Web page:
Violence is continuing unabated in Zimbabwe's rural areas, sources said Monday, and some reports from local witnesses suggest that the military is taking a more prominent role in post-election assaults against opposition officials and supporters.
Sources in Masvingo Province said soldiers have unleashed a campaign of terror against members of the Movement for Democratic Change in the town of Mwenezi and the surrounding area, forcing them to flee their homes.
A source in Mwenezi said the military is in charge and directing members of the ruling ZANU-PF party's youth militia to harass suspected MDC loyalists. The source said soldiers and militia members set up a torture camp at Neshuro Business Center.
Also in Mwenezi, sources said soldiers on Sunday removed four village headmen from their positions because they were suspected of opposition sympathies, replacing them with ZANU-PF militants.
In Gutu, Masvingo, a traditional leader named Chief Munyaradzi is said to be leading ZANU-PF militia members who have been taking down the names of opposition supporters then handing over them to soldiers and liberation war veterans.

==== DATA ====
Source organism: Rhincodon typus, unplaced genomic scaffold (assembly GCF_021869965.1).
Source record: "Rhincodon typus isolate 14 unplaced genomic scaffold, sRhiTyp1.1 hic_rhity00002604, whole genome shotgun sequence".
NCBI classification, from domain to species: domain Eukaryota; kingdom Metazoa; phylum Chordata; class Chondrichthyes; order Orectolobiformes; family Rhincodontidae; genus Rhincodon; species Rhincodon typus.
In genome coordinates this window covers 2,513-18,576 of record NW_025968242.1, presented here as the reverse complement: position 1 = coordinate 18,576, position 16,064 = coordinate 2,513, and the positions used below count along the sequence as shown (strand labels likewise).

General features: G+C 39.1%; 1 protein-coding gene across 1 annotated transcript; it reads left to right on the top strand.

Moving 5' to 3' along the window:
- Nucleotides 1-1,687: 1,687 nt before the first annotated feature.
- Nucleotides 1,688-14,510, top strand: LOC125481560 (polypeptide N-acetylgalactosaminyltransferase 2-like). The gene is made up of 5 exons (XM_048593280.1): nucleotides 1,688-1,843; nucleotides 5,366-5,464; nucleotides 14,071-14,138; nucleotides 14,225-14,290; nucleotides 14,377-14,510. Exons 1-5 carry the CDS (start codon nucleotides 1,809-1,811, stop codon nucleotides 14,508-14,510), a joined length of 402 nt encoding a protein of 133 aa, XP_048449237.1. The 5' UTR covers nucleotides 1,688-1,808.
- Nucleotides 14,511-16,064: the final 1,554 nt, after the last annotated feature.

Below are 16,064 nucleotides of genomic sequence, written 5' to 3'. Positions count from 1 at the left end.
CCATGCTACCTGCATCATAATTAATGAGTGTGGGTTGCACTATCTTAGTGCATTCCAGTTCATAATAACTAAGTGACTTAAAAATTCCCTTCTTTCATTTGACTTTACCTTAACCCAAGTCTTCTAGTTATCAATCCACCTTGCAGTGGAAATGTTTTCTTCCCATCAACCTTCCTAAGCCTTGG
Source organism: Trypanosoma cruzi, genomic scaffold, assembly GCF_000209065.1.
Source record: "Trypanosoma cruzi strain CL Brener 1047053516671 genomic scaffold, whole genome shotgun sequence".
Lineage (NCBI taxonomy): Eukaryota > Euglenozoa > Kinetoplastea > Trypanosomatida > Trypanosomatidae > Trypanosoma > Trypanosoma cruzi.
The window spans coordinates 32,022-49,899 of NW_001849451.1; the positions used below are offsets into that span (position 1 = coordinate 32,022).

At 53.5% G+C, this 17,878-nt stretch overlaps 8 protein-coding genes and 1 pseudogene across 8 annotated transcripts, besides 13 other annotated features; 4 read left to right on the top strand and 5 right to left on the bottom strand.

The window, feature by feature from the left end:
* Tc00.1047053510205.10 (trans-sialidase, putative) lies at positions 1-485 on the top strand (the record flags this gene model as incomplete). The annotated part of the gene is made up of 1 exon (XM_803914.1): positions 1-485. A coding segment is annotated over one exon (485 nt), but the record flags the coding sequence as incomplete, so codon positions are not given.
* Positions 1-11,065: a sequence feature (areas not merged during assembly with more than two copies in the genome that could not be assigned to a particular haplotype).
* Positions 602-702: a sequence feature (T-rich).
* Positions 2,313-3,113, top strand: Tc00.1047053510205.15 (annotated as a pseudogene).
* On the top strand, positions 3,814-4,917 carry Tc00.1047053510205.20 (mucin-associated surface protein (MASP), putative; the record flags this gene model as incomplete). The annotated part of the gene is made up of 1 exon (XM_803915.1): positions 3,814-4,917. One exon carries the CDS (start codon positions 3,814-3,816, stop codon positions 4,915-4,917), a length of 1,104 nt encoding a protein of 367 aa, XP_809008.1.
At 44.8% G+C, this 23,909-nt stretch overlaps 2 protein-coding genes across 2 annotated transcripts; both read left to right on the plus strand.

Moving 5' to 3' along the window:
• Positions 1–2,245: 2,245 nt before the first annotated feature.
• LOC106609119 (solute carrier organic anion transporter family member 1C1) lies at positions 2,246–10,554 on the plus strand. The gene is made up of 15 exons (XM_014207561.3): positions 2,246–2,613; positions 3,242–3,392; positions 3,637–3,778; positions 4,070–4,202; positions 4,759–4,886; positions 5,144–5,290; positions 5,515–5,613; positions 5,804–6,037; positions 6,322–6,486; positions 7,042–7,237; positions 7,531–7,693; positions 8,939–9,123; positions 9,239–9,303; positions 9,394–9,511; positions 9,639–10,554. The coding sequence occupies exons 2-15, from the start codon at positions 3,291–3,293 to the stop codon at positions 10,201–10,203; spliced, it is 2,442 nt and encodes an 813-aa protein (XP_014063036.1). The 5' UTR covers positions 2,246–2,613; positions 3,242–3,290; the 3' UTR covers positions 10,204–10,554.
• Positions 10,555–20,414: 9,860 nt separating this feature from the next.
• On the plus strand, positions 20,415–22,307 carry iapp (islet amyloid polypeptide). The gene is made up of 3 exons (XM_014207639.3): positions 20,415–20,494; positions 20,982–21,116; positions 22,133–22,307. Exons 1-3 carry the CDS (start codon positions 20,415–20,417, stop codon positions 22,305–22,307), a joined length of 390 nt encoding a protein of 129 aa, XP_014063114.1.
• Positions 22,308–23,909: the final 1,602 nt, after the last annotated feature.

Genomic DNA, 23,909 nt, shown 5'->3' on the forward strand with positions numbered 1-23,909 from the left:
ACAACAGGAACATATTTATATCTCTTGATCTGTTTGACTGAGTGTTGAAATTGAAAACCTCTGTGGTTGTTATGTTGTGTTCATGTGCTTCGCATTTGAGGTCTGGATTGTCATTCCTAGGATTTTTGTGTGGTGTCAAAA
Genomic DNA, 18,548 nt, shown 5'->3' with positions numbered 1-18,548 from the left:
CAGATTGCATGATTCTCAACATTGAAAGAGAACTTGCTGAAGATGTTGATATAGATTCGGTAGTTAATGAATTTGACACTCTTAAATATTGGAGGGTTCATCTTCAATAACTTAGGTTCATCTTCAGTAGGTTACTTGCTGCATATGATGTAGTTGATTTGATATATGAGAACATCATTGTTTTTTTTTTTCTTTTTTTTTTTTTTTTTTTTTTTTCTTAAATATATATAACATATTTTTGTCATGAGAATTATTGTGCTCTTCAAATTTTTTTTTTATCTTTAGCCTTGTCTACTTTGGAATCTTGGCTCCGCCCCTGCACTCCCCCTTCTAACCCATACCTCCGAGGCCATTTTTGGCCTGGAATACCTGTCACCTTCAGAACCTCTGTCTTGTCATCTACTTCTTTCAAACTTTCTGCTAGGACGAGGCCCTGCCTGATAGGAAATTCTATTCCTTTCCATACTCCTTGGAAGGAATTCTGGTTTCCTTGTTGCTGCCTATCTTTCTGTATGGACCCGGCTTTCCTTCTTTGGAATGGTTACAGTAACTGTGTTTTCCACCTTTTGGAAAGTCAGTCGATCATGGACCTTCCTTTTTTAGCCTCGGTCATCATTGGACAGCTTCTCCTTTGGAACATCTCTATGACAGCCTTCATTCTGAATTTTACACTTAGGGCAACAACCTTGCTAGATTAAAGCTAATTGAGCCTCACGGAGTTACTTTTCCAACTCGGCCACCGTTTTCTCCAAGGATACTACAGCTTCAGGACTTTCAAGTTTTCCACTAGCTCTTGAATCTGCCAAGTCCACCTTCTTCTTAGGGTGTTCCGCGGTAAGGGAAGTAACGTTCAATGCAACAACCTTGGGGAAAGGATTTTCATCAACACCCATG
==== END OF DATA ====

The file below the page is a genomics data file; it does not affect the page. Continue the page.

In Mashonaland East Province, militia are said to have been targeting school teachers. The Murewa Community Development Trust issued a statement Monday saying that it had assessed conditions at 15 schools around the province and found that a number of teachers have not gone to their jobs out of concern for their personal safety.
Other sources said militia members are restricting the movement of teachers who have reported for duty, obliging them to obtain written clearance from a militia commander before they can leave their lodgings at their rural school.
Opposition activist Charles Muzenda, who was obliged to flee Mwenezi on Sunday, told reporter Jonga Kandemiiri of VOA's Studio 7 for Zimbabwe that soldiers in the Masvingo town declared that they are now running the country.